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Keith Strudler: Future Tense For Chicago Fans

For Derrick Rose, the future is not right now. That’s likely disappointing for Chicago Bulls fans who have waited for some eternity for that moment to come. They’ve endured injury after heart breaking injury as perhaps the league’s third best player watched from the sidelines, keeping the Bulls from being little more than a playoff nuisance for the Eastern Conference’s elite. Now, after essentially two years of waiting, Rose is finally wearing something other than a suit and tie on the bench and can actually contribute to a team some consider, if Rose is playing and healthy, perhaps the best in the entire league.

Yet despite that hopeful aspiration, that’s not the only future Rose is working towards. Where Chicago fans see future as next June, when the NBA Finals take place, Rose is thinking way past that. That’s what he indicated this week in an ESPN radio interview. Rose, who’s sat out several games already this season with nagging aches and sprains, said he’s not sitting out to preserve his body for a stretch playoff run later this season, like the aging San Antonio Spurs often do, but rather for after he’s done with basketball. As he put it, he doesn’t want to have aches and pains at business meetings or kids’ graduations because of what he did in the past. As he said, he’s just trying to be smart.

At the very least, it would be hard to indicate Rose saying that out loud, much less on radio, as particularly smart. For someone’s who’s struggled to maintain public support while’s he’s largely taken money for not playing, the idea that he might continue that trend voluntarily may not sit well with an audience that pays either way. So if nothing else, Derrick Rose might want to consult his PR team before pontificating on air.

Rose’s thoughts of life after sports aren’t unusual. They usually come from football players, where the extra hits don’t just hurt now, but perhaps forevermore. That’s the mindset that led two 23 year olds, Armond Amstead and David Wilson, to retire this season before their careers really began. Both had injuries or conditions that could make football life threatening right now, not just years down the line. And many former football players appear to be suffering from CTE, a degenerative brain condition caused essentially from too many concussions. So it’s clear why football players might rest instead of play, because they’re thinking about life after football. That’s exactly why the NFL doesn’t offer guaranteed contracts. Because they don’t want guys worried about the future when they’re paying for the present.

That’s not the case in the NBA, where superstars command long term contracts worth more than most small nations. Rose still has three years left on a deal that pays him about $20 million per. And that’s whether he worries about his kids’ graduations or not. So from a purely financial perspective, Chicago would rather see more immediacy to Derrick’s motives.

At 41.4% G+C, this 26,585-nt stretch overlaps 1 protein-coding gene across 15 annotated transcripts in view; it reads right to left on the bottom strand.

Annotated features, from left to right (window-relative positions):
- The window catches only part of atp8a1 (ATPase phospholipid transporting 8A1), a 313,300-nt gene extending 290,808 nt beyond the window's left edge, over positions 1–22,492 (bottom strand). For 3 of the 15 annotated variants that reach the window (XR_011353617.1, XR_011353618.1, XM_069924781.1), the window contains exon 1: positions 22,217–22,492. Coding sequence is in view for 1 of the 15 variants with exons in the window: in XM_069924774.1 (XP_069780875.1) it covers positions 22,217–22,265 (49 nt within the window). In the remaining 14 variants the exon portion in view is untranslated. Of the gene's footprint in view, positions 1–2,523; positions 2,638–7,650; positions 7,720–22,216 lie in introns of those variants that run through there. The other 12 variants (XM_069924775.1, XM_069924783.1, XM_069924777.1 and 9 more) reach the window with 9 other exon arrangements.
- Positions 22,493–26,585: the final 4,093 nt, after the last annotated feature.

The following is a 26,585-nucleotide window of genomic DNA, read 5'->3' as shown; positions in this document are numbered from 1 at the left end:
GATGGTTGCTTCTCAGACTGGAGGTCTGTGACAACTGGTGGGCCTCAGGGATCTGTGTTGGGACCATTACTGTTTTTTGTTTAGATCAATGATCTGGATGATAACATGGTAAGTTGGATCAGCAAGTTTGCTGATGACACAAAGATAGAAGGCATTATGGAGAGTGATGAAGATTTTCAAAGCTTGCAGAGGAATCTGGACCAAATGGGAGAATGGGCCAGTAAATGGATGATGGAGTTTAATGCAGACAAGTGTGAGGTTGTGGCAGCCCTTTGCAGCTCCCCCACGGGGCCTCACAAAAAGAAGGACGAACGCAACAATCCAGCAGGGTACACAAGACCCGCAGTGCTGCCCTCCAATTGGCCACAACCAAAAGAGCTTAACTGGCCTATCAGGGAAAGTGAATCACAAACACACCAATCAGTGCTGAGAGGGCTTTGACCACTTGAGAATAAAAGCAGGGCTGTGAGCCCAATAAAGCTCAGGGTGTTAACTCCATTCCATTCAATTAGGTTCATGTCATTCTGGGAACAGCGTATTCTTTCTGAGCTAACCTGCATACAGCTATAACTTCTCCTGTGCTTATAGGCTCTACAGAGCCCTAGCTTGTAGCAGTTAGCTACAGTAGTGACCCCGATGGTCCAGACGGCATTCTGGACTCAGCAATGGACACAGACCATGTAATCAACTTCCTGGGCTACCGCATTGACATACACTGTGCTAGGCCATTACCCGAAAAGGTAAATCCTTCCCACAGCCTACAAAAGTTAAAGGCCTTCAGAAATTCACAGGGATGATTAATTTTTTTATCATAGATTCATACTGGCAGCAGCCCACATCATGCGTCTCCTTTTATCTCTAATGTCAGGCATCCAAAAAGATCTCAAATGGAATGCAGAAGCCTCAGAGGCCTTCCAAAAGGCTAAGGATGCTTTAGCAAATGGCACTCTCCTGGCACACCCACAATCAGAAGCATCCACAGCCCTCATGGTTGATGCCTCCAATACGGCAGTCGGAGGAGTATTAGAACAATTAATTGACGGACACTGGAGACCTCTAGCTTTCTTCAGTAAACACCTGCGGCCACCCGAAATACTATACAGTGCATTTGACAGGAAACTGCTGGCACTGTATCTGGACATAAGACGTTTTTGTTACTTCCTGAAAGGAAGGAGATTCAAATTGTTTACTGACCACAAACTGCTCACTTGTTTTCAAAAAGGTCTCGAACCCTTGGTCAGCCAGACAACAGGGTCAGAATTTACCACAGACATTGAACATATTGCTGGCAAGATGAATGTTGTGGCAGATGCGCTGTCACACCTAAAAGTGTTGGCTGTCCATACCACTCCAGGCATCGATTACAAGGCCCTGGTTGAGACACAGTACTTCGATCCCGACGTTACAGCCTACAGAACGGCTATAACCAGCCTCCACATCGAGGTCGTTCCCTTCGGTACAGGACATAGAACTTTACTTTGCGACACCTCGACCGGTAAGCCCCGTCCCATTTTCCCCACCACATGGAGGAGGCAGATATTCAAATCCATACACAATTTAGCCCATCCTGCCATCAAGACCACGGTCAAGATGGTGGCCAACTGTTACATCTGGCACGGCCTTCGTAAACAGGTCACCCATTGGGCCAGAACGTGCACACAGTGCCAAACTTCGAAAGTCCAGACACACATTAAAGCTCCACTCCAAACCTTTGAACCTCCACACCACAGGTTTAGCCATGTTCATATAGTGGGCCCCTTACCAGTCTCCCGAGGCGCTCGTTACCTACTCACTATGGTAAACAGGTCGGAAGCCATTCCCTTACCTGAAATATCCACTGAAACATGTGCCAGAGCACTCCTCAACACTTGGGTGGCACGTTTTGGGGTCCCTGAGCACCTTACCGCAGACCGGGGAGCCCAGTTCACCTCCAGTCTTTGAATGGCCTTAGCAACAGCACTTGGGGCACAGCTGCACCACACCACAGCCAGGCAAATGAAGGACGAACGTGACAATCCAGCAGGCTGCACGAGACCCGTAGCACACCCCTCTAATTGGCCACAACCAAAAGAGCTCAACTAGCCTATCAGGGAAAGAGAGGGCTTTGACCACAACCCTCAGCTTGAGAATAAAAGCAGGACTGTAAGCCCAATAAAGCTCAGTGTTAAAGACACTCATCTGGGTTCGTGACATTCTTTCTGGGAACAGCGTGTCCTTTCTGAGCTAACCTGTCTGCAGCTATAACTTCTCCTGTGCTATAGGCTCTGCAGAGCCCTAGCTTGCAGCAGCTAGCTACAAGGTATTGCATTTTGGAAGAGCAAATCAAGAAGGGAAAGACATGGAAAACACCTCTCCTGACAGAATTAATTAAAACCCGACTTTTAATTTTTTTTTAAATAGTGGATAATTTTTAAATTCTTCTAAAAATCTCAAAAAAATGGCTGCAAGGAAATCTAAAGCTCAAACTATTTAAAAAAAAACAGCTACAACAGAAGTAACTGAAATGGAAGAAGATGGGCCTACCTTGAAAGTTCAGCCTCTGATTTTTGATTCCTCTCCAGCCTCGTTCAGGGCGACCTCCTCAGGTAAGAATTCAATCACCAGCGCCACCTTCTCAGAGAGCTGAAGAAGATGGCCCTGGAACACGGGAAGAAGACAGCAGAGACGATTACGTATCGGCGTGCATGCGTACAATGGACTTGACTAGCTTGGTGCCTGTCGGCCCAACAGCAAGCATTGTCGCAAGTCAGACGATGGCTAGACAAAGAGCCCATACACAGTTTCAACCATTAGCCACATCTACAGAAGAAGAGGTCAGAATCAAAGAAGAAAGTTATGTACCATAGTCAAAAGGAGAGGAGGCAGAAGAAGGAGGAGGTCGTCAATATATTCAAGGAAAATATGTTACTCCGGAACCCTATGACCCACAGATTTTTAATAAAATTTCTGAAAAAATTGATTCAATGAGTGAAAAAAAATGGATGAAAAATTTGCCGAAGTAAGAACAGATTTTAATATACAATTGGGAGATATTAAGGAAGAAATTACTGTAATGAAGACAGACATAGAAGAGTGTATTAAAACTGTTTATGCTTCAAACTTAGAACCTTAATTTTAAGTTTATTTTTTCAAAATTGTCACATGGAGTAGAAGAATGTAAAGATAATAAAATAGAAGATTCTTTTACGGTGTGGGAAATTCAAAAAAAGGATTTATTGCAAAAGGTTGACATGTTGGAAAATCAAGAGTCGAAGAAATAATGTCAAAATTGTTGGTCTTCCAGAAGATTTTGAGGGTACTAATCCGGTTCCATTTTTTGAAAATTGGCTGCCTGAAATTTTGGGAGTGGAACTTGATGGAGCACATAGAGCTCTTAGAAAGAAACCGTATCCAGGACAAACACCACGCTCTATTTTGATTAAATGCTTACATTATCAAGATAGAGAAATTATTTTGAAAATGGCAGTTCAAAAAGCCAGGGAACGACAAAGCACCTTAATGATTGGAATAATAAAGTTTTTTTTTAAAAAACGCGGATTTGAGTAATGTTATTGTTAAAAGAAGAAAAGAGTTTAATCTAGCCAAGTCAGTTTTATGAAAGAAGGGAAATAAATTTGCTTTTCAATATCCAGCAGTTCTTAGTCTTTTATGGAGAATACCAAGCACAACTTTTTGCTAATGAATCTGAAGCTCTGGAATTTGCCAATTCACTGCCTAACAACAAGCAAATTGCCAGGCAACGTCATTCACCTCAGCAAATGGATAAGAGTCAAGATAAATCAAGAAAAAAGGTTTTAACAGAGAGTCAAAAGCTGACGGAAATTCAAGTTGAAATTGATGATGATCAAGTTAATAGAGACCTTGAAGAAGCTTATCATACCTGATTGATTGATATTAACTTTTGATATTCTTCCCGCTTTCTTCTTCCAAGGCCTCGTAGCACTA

It’s clear that basketball doesn’t offer the same perils as its more aggressive sporting counterparts do. Not a lot of former NBA guys walk around punch drunk or can’t remember their kids’ names when they’re 50. Sure, they have bad knees and bad backs. But who doesn’t. It’s kind of like going into politics. If you don’t want to have feelings hurt, perhaps that’s not the best career choice.

Maybe we’re seeing the where privilege ends and responsibility begins. In far too many triangular disputes between athlete, employer, and fan, the athletes get a raw deal. They sacrifice their bodies and souls for the tenuous support of fans, fans who will turn in a heartbeat when times get rough. Just ask anyone who’s played for the Eagles or the Jets, or even worse, some college quarterback who’s been booed off the field. That’s a common refrain the drama of sports.

But that’s not the case here. Derrick Rose has been able to amass fabulous sums of money because he’s got perhaps the best crossover dribble since Allen Iverson. And for that, we give of ourselves. Our time, our money, or hearts. That’s a relationship, a trust we build with our sports stars. You give of yourself, and we’ll give back.

Derrick Rose seems to have forgotten his part of the deal. Yes, professional basketball is tough on the human body. So is driving a taxi. And for anyone who’s waited on a cold night for a cab in Manhattan, well, it’s not an excuse to quit and make us wait for another cab way in the future. Especially when for some of us, the future is right now.

Keith Strudler is the director of the Marist College Center for Sports Communication and an associate professor of communication. You can follow him on twitter at @KeithStrudler


The views expressed by commentators are solely those of the authors. They do not necessarily reflect the views of this station or its management.

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